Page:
1. Based on the initial analysis of this population-based randomized clinical trial addressing screening colonoscopies in several European countries, the results showed a positive outcome in regards to the adenoma and cancer detection rates. However, there was significant variability in participation rates and endoscopists’ performance.
2. The most common side effect after colonoscopy was abdominal pain. This occurred most frequently in those who received oxygen insufflation compared with carbon dioxide.
Evidence Rating Level: 1 (Excellent)
Study Rundown: Population cancer based screening programs exist in many countries. In addition to pap smears for cervical cancer screening, colonoscopies are used for colorectal cancer (CRC) detection and prevention. This trial aimed to investigate the participation rate, adenoma yield, performance, and adverse events of a population-based colonoscopy screening program in several European countries, as the first component of the larger trial done to investigate the outcomes of CRC screenings.
Routine colonoscopy used in colorectal cancer screening resulted in an appropriate rate of cancer and adenoma detection. However, participation rates varied greatly across countries, ranging from 22.9% to 60.7%. There were performance differences across endoscopists as well. The most common side effect after colonoscopy was moderate to severe abdominal pain. This occurred most frequently in those who received oxygen insufflation and not carbon dioxide. While the study did evaluate a generalizable cohort for other Europeans, the low participation rates may affect the final results of the study when attempting to determine the outcomes from CRC screenings.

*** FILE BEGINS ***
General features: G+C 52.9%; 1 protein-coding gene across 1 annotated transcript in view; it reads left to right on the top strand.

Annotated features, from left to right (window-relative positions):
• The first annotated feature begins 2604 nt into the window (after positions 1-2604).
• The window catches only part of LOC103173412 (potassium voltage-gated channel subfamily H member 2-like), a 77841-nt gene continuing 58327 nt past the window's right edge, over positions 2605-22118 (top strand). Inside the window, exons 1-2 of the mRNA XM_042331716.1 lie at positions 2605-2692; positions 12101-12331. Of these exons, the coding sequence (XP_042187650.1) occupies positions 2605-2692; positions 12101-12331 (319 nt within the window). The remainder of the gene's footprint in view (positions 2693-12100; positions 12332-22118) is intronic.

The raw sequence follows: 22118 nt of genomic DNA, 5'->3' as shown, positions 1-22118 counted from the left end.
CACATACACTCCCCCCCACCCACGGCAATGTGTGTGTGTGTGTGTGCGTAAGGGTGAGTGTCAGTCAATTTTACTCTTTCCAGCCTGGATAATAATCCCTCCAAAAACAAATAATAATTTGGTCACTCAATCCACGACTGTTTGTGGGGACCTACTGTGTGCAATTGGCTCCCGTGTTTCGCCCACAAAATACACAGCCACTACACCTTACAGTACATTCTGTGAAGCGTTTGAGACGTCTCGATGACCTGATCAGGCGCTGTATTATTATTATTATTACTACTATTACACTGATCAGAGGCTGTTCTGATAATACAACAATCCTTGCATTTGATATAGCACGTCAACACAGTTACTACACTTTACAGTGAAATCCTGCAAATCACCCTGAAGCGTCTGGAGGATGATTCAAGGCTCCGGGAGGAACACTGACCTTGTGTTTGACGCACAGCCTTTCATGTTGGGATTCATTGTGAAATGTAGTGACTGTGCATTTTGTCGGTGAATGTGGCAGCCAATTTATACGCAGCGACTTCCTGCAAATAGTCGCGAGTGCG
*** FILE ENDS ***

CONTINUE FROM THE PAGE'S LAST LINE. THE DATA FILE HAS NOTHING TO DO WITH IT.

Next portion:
In-Depth [randomized clinical trial]: This trial had participants from Norway, Poland, Sweden and the Netherlands, and included all men and women aged 55 to 64 years with no history of colorectal cancer. Participants were randomized to colonoscopy screening group or no screening in a one-to-two ratio. Colonoscopies were performed from June 2009 to June 2014 and occurred at dedicated endoscopy centers. Pathologists were responsible for biopsy histopathology according to WHO guidelines. Participants’ abdominal pain during colonoscopy and 24 hours after was monitored. Study outcomes for this particular portion of the trial were participation rate, adenoma yield, endoscopist performance, and adverse event. Data was examined using an intention-to-treat analysis.
A total of 31 420 participants were randomized to the colonoscopy-screening group however only 40% (n = 12 574) underwent screening. These participation rates varied across countries, ranging from 60.7% in Norway to 22.9% in the Netherlands. The cecum intubation rate was 97.2%. Complications noted were one perforation, two post-polypectomy serosal burns, and 18 bleeds post-polypectomy. Moderate to severe abdominal pain commonly occurred in patients who were insufflated with oxygen vs. carbon dioxide (601 of 3611 participants for oxygen vs. 214 of 5144 participants with carbon dioxide; p < 0.001). Colorectal cancer was found in 62 individuals and 3861 individuals (30.7%) had adenomas. Of these, 1304 were high-risk adenomas. This is the first portion of the study, and additional follow up is necessary to determine the outcomes of colonoscopy screening versus no screening in this cohort.
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